This is what we learned from the sustainable makeover of our headquarters
As from this summer, ABN AMRO's head office on Gustav Mahlerlaan in Amsterdam is officially among the top sustainable buildings in the Netherlands. The facility management team's efforts have been rewarded with a BREEAM Excellent certificate.
BREEAM is an international sustainability standard that sets high requirements not only for the construction, but also for management and use of commercial premises. Our head office is now one of the few buildings with the second highest certificate.
Rob Vermeij and Rob Kuipers, Senior Product & Contract Managers at ABN AMRO, have created a road map to make the bank's property portfolio more sustainable. Doing nothing is not an option, Vermeij believes. ‘If nothing is done, by 2050 we will need three Earths to sustain our needs. Another benefit of choosing sustainability is that the value of sustainable buildings holds up better.’ ABN AMRO has set a good example, and clients with commercial property are already starting to follow suit.
‘Over the past few years, we have improved the quality of a total surface area of 350,000 square metres to “A” grade, qualifying for BREAAM's “very good” certificate. That is nearly half our total property portfolio. A number of locations will be closing their doors in the next five years. Meanwhile, we are making the remaining offices more sustainable, We have started with the largest buildings, and want to work our way down to the smaller offices.’
The Gustav Mahlerlaan head office is the showpiece of the project. The building already scored well in tests performed in 2012, but the facility management, IT, and HR teams have taken us to new heights. Vermey elaborates on the steps that were taken to accomplish this.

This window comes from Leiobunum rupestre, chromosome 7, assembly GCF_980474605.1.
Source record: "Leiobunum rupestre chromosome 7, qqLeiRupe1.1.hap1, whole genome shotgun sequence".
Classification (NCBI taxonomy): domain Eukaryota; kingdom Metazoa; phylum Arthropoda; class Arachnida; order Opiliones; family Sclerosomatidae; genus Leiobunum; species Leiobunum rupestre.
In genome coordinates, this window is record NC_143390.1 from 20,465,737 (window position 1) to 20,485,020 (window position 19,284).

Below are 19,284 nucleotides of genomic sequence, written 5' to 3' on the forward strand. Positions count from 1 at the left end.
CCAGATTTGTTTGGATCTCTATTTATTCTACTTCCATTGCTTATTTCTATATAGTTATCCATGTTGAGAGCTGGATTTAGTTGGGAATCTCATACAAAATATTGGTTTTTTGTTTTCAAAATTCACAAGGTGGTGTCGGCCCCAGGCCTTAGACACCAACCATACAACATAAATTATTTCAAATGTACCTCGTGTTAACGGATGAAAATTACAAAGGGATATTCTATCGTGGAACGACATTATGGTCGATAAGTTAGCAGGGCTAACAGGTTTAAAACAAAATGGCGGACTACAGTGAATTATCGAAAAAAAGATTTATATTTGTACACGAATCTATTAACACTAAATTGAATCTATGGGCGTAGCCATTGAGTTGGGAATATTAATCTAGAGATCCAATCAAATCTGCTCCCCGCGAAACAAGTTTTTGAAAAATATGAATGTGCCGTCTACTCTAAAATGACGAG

Building: cleaner and more energy-efficient
‘Fortunately, the head office, which we moved into in 1999, had already been built with sustainability in mind. But there was still a lot of room for improvement with regard to energy consumption. Now, we have switched to Dutch wind power and biogas to cut CO2 emissions to zero. With smart measures we have tremendously reduced our energy consumption. For temperature control, for example, we have installed infrared film on all glass surfaces. As a result, the sun does not heat up the building as much and it needs less air conditioning. When we do need air conditioning, we pump up cold water from the bottom of a nearby lake.’
Facility management: purchasing more sustainably
‘We are putting great effort into managing the building and installations we use. External parties keep an eye on things. In future renovations sustainable materials should be used, and waste minimised. We have also introduced a new environmental policy. It is an extensive document in which we describe the exact requirements for items that are used in the office. Everything is included: from printer paper down to the food sold in the restaurants. We also measure the number of transport miles the items travelled and the working conditions under which they were produced.’
Changing staff habits
‘Improving sustainability is not just limited to the building, it involves the people who work there as well. We investigated how exactly our staff travels to work, and checked if we can make this more environmentally friendly. Right now energy labels A through C are allowed for cars, but we want to gradually raise that standard. Additionally, we are targeting staff with information campaigns to encourage sustainable behaviour. We can install water-saving taps, but that does not make any real difference if people just keep the water running idly.’
Future: circular economy
‘We have to continue improving if we want to keep the certificate. BREAAM is releasing new guidelines in 2016, and of course we want to keep up. The next big step is introducing circularity. When purchasing new inventory, we have to be more mindful of product life span and whether the materials can be recycled or reused. For example, we have already started using carpets that, when worn out, are returned to the manufacturer to be reused. We will keep experimenting to be a trendsetter in this practice.’